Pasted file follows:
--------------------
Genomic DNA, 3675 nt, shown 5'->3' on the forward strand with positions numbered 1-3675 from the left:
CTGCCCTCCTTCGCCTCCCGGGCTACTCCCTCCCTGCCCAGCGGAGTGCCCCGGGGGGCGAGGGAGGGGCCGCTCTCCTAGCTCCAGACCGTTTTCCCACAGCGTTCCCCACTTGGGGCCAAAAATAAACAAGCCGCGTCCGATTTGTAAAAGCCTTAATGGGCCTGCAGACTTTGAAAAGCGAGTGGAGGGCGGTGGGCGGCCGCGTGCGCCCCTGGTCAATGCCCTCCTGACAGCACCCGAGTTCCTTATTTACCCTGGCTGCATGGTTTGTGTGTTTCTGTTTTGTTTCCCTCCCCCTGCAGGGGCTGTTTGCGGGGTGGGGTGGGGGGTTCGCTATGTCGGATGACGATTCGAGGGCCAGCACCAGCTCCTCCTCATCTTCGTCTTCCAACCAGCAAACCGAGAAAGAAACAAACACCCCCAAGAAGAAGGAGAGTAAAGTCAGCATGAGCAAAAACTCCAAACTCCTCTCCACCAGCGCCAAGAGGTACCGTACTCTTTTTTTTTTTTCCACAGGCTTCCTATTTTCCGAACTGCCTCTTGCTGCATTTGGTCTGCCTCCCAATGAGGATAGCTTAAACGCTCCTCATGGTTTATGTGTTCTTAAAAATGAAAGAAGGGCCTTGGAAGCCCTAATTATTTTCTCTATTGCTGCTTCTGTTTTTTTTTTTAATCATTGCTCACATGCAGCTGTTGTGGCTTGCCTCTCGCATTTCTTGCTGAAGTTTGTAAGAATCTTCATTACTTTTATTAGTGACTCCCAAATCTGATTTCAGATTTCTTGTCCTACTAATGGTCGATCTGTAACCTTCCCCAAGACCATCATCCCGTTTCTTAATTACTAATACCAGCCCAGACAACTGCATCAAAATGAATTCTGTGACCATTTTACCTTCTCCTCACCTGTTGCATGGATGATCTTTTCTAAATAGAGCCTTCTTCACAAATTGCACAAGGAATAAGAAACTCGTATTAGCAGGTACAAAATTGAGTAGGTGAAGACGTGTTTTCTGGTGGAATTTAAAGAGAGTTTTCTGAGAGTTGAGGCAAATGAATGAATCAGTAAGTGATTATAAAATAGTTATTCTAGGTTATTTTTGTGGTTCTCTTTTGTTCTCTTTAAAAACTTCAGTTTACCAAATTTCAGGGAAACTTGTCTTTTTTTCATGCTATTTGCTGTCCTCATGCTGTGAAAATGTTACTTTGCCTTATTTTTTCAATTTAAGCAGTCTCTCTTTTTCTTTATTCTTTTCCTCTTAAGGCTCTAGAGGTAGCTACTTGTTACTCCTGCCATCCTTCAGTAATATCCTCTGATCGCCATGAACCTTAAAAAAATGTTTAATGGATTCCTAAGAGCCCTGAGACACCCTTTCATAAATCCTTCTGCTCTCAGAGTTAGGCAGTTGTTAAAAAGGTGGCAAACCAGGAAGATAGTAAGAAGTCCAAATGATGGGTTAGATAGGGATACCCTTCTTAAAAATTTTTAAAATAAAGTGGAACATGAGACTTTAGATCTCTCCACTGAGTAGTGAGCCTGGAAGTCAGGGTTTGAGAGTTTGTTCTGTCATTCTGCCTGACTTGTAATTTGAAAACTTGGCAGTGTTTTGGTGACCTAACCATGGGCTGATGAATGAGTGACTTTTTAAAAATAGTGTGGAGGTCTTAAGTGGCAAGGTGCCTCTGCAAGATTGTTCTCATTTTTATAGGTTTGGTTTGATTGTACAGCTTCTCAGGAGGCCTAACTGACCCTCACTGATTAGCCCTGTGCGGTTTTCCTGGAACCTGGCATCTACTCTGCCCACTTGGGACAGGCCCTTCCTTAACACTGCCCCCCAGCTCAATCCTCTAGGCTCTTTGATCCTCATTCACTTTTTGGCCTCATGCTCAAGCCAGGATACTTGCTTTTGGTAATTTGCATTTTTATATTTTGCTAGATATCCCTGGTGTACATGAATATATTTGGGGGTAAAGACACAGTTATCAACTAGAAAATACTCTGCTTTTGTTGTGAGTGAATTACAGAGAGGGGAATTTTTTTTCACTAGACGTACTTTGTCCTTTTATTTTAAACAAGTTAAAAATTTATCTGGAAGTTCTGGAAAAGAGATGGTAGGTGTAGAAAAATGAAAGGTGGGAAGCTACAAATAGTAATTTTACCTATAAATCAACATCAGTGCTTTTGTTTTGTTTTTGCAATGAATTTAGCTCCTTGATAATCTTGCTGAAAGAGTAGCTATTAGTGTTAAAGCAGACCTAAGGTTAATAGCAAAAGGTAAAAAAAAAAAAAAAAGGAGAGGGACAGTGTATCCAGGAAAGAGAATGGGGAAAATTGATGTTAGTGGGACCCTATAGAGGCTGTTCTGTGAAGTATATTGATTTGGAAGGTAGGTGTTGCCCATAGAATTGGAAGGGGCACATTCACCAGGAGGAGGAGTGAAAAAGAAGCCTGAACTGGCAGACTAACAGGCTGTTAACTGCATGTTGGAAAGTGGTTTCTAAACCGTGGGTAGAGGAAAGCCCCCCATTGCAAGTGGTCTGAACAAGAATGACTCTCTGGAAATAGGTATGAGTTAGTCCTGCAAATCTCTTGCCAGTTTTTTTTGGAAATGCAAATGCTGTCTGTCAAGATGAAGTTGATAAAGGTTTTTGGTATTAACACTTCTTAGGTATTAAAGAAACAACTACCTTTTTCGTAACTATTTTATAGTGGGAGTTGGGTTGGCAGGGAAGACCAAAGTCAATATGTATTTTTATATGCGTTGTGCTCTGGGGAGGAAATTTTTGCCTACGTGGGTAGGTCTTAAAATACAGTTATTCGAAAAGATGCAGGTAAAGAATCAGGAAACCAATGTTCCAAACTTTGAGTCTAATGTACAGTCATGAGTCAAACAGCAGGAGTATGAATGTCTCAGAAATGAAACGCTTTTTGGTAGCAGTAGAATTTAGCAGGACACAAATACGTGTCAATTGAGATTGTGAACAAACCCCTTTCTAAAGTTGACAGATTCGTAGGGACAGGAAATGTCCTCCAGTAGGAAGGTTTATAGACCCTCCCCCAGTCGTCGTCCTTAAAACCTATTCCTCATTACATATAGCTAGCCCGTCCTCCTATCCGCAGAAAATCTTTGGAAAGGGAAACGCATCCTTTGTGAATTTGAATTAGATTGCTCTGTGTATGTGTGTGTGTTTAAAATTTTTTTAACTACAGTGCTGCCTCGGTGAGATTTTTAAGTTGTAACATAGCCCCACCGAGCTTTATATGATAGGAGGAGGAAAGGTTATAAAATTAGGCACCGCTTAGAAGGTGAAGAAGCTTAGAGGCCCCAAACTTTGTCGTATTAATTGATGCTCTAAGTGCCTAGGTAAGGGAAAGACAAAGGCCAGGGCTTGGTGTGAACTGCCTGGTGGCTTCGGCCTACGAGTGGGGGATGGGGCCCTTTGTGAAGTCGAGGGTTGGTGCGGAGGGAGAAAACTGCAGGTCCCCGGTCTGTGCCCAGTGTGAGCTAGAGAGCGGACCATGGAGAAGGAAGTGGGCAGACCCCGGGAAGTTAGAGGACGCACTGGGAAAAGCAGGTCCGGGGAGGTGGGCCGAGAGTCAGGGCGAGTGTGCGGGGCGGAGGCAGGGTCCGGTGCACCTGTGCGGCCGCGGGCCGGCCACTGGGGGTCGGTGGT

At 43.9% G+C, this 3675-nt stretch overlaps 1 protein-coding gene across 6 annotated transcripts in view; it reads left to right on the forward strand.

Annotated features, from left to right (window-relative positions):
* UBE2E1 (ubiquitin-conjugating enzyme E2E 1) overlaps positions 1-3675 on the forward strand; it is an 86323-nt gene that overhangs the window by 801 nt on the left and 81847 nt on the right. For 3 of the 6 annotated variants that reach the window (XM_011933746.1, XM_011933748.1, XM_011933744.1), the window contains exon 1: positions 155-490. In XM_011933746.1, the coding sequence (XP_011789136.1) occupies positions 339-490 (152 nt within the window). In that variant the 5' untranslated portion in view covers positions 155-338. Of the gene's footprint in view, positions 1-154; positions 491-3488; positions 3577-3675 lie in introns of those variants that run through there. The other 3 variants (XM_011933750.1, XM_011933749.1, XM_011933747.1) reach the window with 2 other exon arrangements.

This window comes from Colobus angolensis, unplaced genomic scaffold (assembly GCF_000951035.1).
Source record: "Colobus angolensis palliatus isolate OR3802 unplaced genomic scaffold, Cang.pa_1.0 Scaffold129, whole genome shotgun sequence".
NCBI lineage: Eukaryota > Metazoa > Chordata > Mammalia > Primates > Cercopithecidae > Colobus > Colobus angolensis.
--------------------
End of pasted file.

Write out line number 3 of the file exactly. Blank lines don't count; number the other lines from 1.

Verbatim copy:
At 43.9% G+C, this 3675-nt stretch overlaps 1 protein-coding gene across 6 annotated transcripts in view; it reads left to right on the forward strand.